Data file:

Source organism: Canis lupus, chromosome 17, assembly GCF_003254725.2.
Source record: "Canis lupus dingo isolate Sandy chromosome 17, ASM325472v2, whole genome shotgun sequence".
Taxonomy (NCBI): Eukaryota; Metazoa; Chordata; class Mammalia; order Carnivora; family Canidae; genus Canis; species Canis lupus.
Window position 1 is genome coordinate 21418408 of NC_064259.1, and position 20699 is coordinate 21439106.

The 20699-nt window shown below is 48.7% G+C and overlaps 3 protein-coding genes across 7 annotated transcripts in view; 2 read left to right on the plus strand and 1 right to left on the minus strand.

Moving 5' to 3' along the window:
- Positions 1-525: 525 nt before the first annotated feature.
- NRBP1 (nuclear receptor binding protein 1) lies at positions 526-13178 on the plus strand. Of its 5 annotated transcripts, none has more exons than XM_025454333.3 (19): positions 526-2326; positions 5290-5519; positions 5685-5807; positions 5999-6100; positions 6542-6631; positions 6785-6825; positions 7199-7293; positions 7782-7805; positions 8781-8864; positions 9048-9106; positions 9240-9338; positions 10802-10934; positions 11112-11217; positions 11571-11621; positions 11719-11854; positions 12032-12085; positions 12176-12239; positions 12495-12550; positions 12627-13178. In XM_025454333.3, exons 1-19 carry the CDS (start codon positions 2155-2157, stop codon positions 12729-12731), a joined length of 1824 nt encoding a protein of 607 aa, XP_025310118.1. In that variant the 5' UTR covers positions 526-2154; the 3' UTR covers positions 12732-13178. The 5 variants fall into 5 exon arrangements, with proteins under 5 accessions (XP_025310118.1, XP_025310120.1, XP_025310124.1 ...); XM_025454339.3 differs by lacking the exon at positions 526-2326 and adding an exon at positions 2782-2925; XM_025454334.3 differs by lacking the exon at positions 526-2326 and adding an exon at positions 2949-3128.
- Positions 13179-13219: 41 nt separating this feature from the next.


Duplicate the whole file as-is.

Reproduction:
Source organism: Canis lupus, chromosome 17, assembly GCF_003254725.2.
Source record: "Canis lupus dingo isolate Sandy chromosome 17, ASM325472v2, whole genome shotgun sequence".
Taxonomy (NCBI): Eukaryota; Metazoa; Chordata; class Mammalia; order Carnivora; family Canidae; genus Canis; species Canis lupus.
Window position 1 is genome coordinate 21418408 of NC_064259.1, and position 20699 is coordinate 21439106.

The 20699-nt window shown below is 48.7% G+C and overlaps 3 protein-coding genes across 7 annotated transcripts in view; 2 read left to right on the plus strand and 1 right to left on the minus strand.

Moving 5' to 3' along the window:
- Positions 1-525: 525 nt before the first annotated feature.
- NRBP1 (nuclear receptor binding protein 1) lies at positions 526-13178 on the plus strand. Of its 5 annotated transcripts, none has more exons than XM_025454333.3 (19): positions 526-2326; positions 5290-5519; positions 5685-5807; positions 5999-6100; positions 6542-6631; positions 6785-6825; positions 7199-7293; positions 7782-7805; positions 8781-8864; positions 9048-9106; positions 9240-9338; positions 10802-10934; positions 11112-11217; positions 11571-11621; positions 11719-11854; positions 12032-12085; positions 12176-12239; positions 12495-12550; positions 12627-13178. In XM_025454333.3, exons 1-19 carry the CDS (start codon positions 2155-2157, stop codon positions 12729-12731), a joined length of 1824 nt encoding a protein of 607 aa, XP_025310118.1. In that variant the 5' UTR covers positions 526-2154; the 3' UTR covers positions 12732-13178. The 5 variants fall into 5 exon arrangements, with proteins under 5 accessions (XP_025310118.1, XP_025310120.1, XP_025310124.1 ...); XM_025454339.3 differs by lacking the exon at positions 526-2326 and adding an exon at positions 2782-2925; XM_025454334.3 differs by lacking the exon at positions 526-2326 and adding an exon at positions 2949-3128.
- Positions 13179-13219: 41 nt separating this feature from the next.